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Brian Irvine on past glories and Aberdeen revival

Brian Irvine parades the trophy with Aberdeen goalkeeper Theo Snelders. Picture: Getty

Brian Irvine parades the trophy with Aberdeen goalkeeper Theo Snelders. Picture: Getty

  • by ANDREW SMITH
 

Part of the last Aberdeen side to win the cup, the ex-defender talks past glories and a Dons revival

Aberdeen’s separation from the Scottish Cup is in no danger of reaching Hibernian’s century-plus proportions. Yet, every year that passes without the Pittodrie club claiming the country’s oldest trophy is significant. In the post-war era, only Celtic and Rangers have lifted the cup more than Aberdeen. The seven successes of the club from the north meant they had never gone more than 23 years without getting their hands on this particular piece of silverware across that period. Until now.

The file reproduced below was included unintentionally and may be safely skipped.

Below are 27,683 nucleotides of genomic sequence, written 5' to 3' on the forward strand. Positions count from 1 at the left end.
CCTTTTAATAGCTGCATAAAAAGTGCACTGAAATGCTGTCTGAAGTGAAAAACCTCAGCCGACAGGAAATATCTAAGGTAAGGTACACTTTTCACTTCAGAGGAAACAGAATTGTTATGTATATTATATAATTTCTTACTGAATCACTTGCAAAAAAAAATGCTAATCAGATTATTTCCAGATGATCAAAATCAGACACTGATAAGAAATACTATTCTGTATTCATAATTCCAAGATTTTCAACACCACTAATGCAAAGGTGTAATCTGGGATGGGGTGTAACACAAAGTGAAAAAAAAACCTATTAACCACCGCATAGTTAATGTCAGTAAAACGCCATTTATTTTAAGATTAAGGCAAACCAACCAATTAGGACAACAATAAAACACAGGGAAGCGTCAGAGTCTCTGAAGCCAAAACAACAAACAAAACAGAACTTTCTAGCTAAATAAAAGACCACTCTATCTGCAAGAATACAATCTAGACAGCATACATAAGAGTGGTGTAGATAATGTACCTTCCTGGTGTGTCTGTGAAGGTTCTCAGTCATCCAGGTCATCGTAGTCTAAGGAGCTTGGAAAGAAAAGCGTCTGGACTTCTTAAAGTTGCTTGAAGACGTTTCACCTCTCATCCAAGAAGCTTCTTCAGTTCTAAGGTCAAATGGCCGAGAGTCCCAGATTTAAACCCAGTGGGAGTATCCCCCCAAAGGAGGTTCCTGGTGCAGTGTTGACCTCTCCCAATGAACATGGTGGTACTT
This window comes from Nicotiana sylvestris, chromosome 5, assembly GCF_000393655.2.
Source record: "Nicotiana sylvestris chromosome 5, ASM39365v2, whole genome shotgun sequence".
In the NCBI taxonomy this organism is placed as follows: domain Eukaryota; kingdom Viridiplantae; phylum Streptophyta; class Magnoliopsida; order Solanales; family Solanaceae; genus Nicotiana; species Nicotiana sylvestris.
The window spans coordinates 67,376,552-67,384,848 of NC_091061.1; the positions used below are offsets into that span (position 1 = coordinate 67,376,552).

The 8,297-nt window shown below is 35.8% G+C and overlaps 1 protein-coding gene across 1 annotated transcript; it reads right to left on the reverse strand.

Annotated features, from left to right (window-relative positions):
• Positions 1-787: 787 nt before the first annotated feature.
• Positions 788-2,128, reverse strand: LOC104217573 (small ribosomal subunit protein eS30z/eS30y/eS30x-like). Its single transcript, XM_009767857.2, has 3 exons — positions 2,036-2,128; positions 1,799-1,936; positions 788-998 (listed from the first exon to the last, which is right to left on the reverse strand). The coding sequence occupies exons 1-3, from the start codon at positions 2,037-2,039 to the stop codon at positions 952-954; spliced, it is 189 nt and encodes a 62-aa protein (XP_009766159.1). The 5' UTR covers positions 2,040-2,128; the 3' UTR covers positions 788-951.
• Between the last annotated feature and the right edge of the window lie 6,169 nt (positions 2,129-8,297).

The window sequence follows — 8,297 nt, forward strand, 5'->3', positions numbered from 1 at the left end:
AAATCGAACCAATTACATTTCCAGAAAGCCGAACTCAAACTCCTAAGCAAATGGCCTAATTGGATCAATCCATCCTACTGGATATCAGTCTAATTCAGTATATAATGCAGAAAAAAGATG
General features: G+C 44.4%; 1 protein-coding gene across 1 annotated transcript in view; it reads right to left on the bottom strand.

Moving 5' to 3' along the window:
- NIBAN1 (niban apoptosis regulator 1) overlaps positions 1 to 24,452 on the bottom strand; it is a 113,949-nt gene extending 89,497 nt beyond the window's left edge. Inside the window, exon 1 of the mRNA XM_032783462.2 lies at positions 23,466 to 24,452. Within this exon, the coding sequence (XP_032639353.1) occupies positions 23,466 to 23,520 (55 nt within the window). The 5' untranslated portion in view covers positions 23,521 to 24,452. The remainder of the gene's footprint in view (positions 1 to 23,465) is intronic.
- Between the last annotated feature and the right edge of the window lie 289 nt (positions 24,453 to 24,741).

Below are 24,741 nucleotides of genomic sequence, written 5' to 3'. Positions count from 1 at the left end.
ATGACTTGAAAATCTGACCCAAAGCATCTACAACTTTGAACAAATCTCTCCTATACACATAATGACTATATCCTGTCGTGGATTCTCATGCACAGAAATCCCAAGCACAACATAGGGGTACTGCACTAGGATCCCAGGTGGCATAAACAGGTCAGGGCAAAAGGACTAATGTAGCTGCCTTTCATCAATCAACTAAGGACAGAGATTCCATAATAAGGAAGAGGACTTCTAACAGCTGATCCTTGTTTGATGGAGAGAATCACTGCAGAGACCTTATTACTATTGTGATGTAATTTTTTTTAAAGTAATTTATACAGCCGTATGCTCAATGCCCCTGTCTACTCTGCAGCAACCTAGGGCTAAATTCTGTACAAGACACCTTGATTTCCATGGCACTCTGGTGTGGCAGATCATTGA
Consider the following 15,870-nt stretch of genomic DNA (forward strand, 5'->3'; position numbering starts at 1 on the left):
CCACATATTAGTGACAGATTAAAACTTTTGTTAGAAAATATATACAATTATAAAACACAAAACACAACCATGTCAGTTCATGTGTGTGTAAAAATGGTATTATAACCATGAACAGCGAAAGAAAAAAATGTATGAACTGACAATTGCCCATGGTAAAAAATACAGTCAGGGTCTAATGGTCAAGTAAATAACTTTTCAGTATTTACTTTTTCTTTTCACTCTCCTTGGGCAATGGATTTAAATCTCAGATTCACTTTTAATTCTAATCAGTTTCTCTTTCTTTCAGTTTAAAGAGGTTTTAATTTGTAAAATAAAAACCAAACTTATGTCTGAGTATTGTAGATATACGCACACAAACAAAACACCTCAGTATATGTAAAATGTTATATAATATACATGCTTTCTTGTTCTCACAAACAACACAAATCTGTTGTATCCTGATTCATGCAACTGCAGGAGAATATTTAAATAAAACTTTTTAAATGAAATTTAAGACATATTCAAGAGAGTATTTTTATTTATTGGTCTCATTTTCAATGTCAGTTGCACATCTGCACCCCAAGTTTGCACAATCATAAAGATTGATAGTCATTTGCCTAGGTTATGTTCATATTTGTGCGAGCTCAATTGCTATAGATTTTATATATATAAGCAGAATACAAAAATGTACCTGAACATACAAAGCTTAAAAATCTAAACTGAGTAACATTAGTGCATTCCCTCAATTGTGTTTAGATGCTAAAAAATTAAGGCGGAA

It was in 1990 that the open-top bus celebrations down Union Street were last required to show off a Scottish Cup, the fifth time in nine years the Granite City had witnessed this kind of May parade. And if the Aberdeen faithful are seeking an omen for reason to believe such scenes might be recreated in 2014, the cup confrontation facing them today at Firhill offers one up. The last time they met Partick Thistle in the competition just so happens to have been the aforementioned 1989-90 season. The tie, then as now, was not merely in Glasgow but also came at their point of entry into the tournament.

It is a campaign that Brian Irvine remembers well. As he should. In many ways 1990 was the annus mirabilis for the then Aberdeen central defender. In many ways the trophy then won can be considered Irvine’s cup. Signed from Falkirk by Alex Ferguson in 1985, it wasn’t until the turn of the decade, with Alex Smith in charge, that he really made his name. In the final at Hampden in May of that year, he did so in unforgettable fashion. A decider against Celtic that yielded no goals across 120 minutes meant, for the first time ever, penalties and not a replay would be employed to produce a winner. That late afternoon, Irvine was entrusted with the 20th penalty in being the last outfield player to step up, and he tucked it past Pat Bonner to clinch a 9-8 shoot-out victory.